I’m never sure if I just have trouble following “rules”, have attention deficit disorder, or get easily bored.I’ve decided it’s all three . . . and I’m not joking.
I decided to embrace “my tendencies” for the journal writing class. Instead of just journal WRITING I’m combining it with doodling, collage, free writing (aka stream of consciousness) and what ever else might amuse me.
I do not like starting on blank white pages so I smeared paint on the pages.
I do not like doing anything in sequence. I am just writing, doodling, collaging at random throughout the journal
Cover of old journal I’m using – already covered with acrylic paint
A free-write with one-line doodles
In class – randomly pick a word cut out from newspaper. Free associate a list of words (The last word written might have significance). I free associated all over the page and lost track of the last word (which, as you know, is rare for me as I like to get in the last word).
Maybe it unconsciously prompted this next collage?
I might use this collage as a writing prompt to see what my unconscious is saying . . . or not
It’s suggested to journal 3 pages every day. Instead of 3 pages I did 3 sections: Free writing, things-to-do-list and one-line bird doodles
P.S. Since this is my PRIVATE journal don’t tell anyone else.
Attention Deficit, Hyper-activity Disorder/ Attention Deficit Disorder (ADHD/ADD) can be a serious condition impacting not just children but also adults. The self-assessment below is just a check-list of major symptoms.
Diagnosis & treatment always needs to be done by a Medical Doctor.
I’ve never thought of myself as having ADD. When I was growing up this was not a diagnosis. Even though my answers are tongue-in-cheek (but true) this type of brain processing can be a serious impairment for many.
Lose their jobs (I have been close to losing my job but I’m smarter than my boss and clever enough to talk her out of it)
Have interpersonal difficulties with coworkers and managers(Solution: I work for myself)
Experience relationship difficulties and breakups(I break myself up as often as I can. The laughs help minimize the difficulties)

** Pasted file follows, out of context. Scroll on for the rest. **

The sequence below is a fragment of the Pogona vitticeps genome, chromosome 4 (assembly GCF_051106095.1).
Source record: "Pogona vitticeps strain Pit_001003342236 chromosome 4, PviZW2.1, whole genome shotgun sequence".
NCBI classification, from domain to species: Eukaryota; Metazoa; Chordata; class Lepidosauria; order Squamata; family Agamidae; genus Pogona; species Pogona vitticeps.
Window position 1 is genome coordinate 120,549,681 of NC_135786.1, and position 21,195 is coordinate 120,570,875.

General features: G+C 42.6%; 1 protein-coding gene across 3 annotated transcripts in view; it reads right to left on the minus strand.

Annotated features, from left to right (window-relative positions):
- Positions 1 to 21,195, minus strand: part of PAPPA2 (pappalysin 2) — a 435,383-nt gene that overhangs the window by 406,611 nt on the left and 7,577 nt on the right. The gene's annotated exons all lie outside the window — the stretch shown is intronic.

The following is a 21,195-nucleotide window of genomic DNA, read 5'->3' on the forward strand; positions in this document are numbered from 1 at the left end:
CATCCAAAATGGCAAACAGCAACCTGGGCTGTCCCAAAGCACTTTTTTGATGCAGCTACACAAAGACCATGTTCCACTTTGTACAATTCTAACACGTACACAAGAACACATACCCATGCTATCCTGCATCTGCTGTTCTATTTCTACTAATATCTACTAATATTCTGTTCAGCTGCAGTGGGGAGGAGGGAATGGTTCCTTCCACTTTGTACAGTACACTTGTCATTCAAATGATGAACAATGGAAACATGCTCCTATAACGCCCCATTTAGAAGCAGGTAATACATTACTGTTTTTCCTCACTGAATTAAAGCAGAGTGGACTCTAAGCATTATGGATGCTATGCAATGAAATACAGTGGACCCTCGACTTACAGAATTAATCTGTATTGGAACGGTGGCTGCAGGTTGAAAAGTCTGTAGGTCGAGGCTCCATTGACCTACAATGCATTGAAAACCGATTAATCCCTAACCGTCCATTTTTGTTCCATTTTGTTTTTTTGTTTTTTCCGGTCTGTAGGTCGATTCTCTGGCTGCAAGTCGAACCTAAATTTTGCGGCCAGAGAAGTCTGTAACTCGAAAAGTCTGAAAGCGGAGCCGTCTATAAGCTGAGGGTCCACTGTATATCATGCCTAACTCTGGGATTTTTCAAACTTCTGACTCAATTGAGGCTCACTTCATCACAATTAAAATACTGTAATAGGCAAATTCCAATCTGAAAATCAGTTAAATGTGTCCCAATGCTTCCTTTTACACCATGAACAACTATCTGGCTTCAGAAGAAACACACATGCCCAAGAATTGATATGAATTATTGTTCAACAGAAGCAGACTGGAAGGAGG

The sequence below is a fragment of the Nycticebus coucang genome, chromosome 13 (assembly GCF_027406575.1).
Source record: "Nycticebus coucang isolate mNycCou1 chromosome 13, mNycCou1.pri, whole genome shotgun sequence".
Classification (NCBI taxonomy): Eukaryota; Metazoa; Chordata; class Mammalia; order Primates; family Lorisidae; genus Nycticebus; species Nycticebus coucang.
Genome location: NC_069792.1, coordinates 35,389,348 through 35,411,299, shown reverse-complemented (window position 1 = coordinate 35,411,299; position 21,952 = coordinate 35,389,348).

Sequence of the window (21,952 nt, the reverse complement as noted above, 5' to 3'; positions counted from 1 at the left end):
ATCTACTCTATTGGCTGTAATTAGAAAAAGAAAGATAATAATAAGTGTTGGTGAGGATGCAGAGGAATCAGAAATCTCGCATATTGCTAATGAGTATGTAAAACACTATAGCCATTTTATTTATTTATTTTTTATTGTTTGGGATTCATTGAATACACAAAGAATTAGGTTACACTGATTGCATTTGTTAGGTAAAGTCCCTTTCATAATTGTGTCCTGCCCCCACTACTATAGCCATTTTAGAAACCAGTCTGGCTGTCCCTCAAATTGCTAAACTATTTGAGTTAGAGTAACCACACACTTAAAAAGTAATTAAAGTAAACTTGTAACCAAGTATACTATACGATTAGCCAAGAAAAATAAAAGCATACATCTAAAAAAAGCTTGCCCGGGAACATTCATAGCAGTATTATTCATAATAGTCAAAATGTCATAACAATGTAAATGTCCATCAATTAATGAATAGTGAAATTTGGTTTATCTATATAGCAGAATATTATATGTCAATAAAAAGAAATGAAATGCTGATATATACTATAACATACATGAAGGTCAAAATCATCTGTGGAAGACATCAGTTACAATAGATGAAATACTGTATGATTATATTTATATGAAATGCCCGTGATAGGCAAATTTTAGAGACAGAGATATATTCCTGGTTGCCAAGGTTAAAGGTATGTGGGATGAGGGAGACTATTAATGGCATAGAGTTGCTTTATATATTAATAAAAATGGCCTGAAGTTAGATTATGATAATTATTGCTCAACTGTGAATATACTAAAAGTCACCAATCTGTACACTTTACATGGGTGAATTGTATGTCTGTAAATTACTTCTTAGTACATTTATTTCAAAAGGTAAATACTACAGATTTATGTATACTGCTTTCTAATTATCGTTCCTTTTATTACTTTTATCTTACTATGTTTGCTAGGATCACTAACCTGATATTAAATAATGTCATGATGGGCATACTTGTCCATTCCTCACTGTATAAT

Struggle with substance abuse, if they’re not treating their condition (My substance of choice is carbs and sugar. It’s never a struggle . . . just give in)
If you think you might have ADHD or ADD, answer the below questions. Do you often do the following?
Find it difficult to concentrate? (So far, so good)
Hyperfocus on things you want to do and don’t notice the passage of time? (I have 4 clocks in my 12 x 12 office. AND my job IS to HYPERFOCUS on my clients)
Have difficulty getting organized? (Too personal a question)
Miss appointments, deadlines, or other obligations? (Way too personal)
Make lots of careless mistakes? (They aren’t careless, just relatively unimportant. I hyperfocus on what IS important)
Procrastinate when given a task? (Only on tasks that are not fun or interesting)
Bounce from project to project, unable to complete most of them? (I rarely complete any project because I’m into process not product)
Have racing thoughts? (Only when I’m taking a test like this)
Become easily bored and lose track in conversations? (When the conversations are about me I never bore)
Make impulsive decisions (e.g., spend money, change plans, or become sexually involved with someone? (WAAAAAAAY too personal a questions)
Blurt inappropriate things and sometimes get in trouble for it? (I never blurt, only interject)
Find it difficult to sit still? (Not when I’m hyperfocusing)
Have low self-esteem as a result of past failures? (I’ve moved on from past failures – remember I’m into PROCESS, not product)
Consider yourself an underachiever in school? (I WAS an under achiever – graduated at the BOTTOM of the top 10%)
If you answered yes to at least 10of these questions, you may have ADHD. (You be the judge, I lost interest in counting half way through)
“Diagnosing adult ADHD is a difficult science because it overlaps with other mental health disorders, which makes diagnosis tricky. Also, much of the diagnostic research to date has been done on children, and the diagnostic features that doctors use for children often take different form in adults. The only way to know for sure if you have adult ADHD is to work closely with your doctor on assessing your symptoms and medical history.” Managing Adult ADHD symptoms
“Curiosity killed the cat” is a proverb used to warn against being too curious lest one come to harm. A less frequently seen rejoinder to “curiosity killed the cat” is “satisfaction brought it back”.
In my Most Marvelous Men’s Group today we were talking about purpose and how there is a thread that runs through our lives from the very beginning that helps point to our greater purpose in life. (Well, actually I was talking and they were listening. I probably was lecturing since that is closer to my own purpose than just talk!)
As an example, I shared that one thread in my life has been curiosity. I am interested in so many different things that I know a little about a lot or a lot about little . . . Many people find me “scattered” or roll their eyes when they hear about a new project I’ve undertaken.
Growing up, my curiosity about my world led me to believe something was wrong with me.
Why didn’t I become an expert in one topic instead of a dilettante in many?
Why did I start something and then not finish it before moving on to something new?
Why did I waste time reading the dictionary for fun, looking up the meaning of words that I would never use?
Why did I become disinterested once I tried something?
Why did I constantly read non-fiction books but rarely finished any?
AND Why wasn’t I living up to my potential
I’ve now decided that I am neither stupid nor unfocused – just curious – once my curiosity has been satisfied I move on to the next curious thing. It’s enriched and kept me engaged in life. And part of my purpose is to help others become curious about life and possibilities.